Robert Murphy- Ph.D.
B.S. Northeastern University
Robert Murphy graduated from Northeastern University with a B.S. in Marine Biology in 2012. During his undergraduate career, Robert worked in the Grabowski lab studying the diet of the recreationally important striped bass (Morone saxatilis). His Ph.D. research aimed to further examine the potential relationship between striped bass and their dominant prey items in the Gulf of Maine. Specifically, his research focused on understanding the intricacies behind striped bass prey selectivity and potential physiological and ecological implications of prey selection. Bobby’s research also targeted striped bass management along with the socio-economic consequences of policy reform. His survey work aimed to identify the perceptions and local ecological knowledge of striped bass fishers in New England. Bobby received his doctoral degree in May 2018.
Chris Baillie – P.h.D.
Chris Baillie received his B.S. in Biology with a minor in Marine Science from the University of North Carolina at Chapel Hill in 2010. After completing his undergraduate, Chris worked with Dr. Joel Fodrie at the University of North Carolina as a technician working on fisheries ecology in seagrass and oyster reef systems. Broadly, his interests include marine community ecology and conservation. More specifically, he is interested in connectivity of marine ecosystems and populations, complex trophic interactions, impacts of anthropogenic modifications to marine systems, and disease ecology. His Ph.D. dissertation centered around the invasive shore crab, Hemigrapsus sanguineus and received his degree in December 2017.
Chris Conroy – Ph.D.
M.S. Environmental Science – University of Maryland
Chris Conroy received his doctoral degree in December 2016 where he focused on populations interactions in marine environments and how they are affected by anthropogenic factors such as fishing and climate change. More specifically, Chris studied the role that intrapopulation diversity plays in the stability and resilience of Atlantic cod Gadus morhua populations and its importance to the management of this essential fishery.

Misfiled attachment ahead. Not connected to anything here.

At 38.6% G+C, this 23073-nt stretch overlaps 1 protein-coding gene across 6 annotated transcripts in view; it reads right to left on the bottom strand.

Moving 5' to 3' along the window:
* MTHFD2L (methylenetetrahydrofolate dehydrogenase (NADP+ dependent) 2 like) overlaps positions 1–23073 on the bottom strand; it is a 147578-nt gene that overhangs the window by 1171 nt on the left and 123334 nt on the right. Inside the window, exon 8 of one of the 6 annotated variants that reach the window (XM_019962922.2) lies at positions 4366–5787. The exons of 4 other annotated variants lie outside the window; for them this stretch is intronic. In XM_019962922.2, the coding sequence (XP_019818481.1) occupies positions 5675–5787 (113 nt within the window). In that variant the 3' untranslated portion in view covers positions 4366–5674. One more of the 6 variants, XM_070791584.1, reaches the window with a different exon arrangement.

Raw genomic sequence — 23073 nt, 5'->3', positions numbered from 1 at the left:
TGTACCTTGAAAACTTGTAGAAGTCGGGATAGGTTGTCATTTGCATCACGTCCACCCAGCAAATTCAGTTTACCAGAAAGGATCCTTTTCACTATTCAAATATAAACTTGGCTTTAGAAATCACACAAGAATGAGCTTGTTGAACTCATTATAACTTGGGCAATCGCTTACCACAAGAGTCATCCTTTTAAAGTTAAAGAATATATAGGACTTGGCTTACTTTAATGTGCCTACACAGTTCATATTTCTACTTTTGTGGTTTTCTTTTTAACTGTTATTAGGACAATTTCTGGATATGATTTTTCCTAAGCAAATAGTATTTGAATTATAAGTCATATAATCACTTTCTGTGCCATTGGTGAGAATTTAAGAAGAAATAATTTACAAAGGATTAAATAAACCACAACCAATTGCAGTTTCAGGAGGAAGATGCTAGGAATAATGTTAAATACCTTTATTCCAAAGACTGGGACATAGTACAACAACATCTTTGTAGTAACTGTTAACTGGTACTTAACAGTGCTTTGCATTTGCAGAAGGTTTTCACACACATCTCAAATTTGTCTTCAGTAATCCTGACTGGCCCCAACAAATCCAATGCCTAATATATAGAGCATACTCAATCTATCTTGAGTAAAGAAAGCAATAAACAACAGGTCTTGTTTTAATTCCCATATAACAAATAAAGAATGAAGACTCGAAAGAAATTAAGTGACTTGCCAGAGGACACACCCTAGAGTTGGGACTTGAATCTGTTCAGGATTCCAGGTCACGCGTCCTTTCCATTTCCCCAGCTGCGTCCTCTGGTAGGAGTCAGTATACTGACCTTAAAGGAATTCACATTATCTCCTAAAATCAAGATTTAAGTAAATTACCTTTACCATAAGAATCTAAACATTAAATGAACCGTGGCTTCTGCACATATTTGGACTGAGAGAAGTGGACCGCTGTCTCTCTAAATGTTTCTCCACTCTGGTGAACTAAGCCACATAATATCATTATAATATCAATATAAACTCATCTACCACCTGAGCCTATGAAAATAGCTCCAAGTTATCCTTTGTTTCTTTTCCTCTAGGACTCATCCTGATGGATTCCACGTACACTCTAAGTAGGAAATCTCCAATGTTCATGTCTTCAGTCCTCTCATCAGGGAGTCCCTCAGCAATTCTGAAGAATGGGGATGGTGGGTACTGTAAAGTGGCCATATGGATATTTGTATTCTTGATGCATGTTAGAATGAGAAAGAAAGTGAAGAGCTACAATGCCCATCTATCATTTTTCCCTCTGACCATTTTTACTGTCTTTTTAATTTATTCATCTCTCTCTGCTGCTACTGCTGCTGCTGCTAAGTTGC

Marissa McMahan- Ph.D.
B.S. Biology – University of Southern Maine
M.S. Marine Biology – University of Maine
Marissa’s research focused on trophic interactions impact on population dynamics and community structure. More specifically, explored predator-prey interactions and how indirect effects of predators influence prey behavior. Marissa’s graduate research at the University of Maine utilized acoustic telemetry to track fine-scale movement behavior of the American lobster (Homarus americanus) in the presence and absence of predators. Marissa plans to continue studying how behavioral responses to predation influence ecosystems. She received her doctoral degree in December 2017.
Alison Frye – Professional MS Student
B.S. Bates College
Alison graduated from Bates College in 2010 with a degree in Biology. She spent several years teaching high school science before beginning her master’s degree at Northeastern within the Three Seas Program. Her research in the Grabowski Lab investigated the use of living shorelines in the form of oyster reefs to restore estuarine habitats. Working with the Town of Essex, Alison’s study focused on selecting sites where oysters could both survive and provide the greatest ecosystem services to The Great Marsh, such as erosion control and wave attenuation. In this study, she tracked the survival and growth of juvenile remote set oysters; measured sedimentation rates, sediment organic matter, and natural recruitment; and quantified the rate of marsh retreat over the past decade.
Kelsey Schultz – Professional MS Student
B.S. The Ohio State University
Kelsey Schultz graduated from The Ohio State University in 2014 with a B.S. in Biology. Directly following graduation, she entered into the Three Seas Master’s program at Northeastern, where she explored the ecosystem services oysters provide, including their ability to improve water quality in coastal areas. More specifically, she compared natural oyster reefs and oyster aquaculture sites, exploring the potential effects of oysters on reef nutrient cycling in both locations. She mainly focused on the effects of oyster density, biomass, and tidal height on biogeochemical cycling by looking at tissue and shell bioassimilation and reef sediment organic matter.
Stephen Heck – Professional MS Student
B.S., Middlebury College
Stephen Heck graduated from Middlebury College in 2010 with a B.A. in Biology. Since then, he has spent the warmer seasons working as a research technician on a bay scallop restoration project in Nantucket, MA. For the better part of each year he conducted background research for the Environmental Defense Fund on several fisheries conservation projects. Stephen completed his masters degree through the Three Seas Program of Northeastern University. Fundamentally intrigued by the interconnectivity of everything, he is particularly interested in studying the effects that anthropogenic activities have on marine ecosystems and using research to understand how to best mitigate those impacts. Stephen explored population dynamics of sea scallops in the Gulf of Maine during his time in the Grabowski lab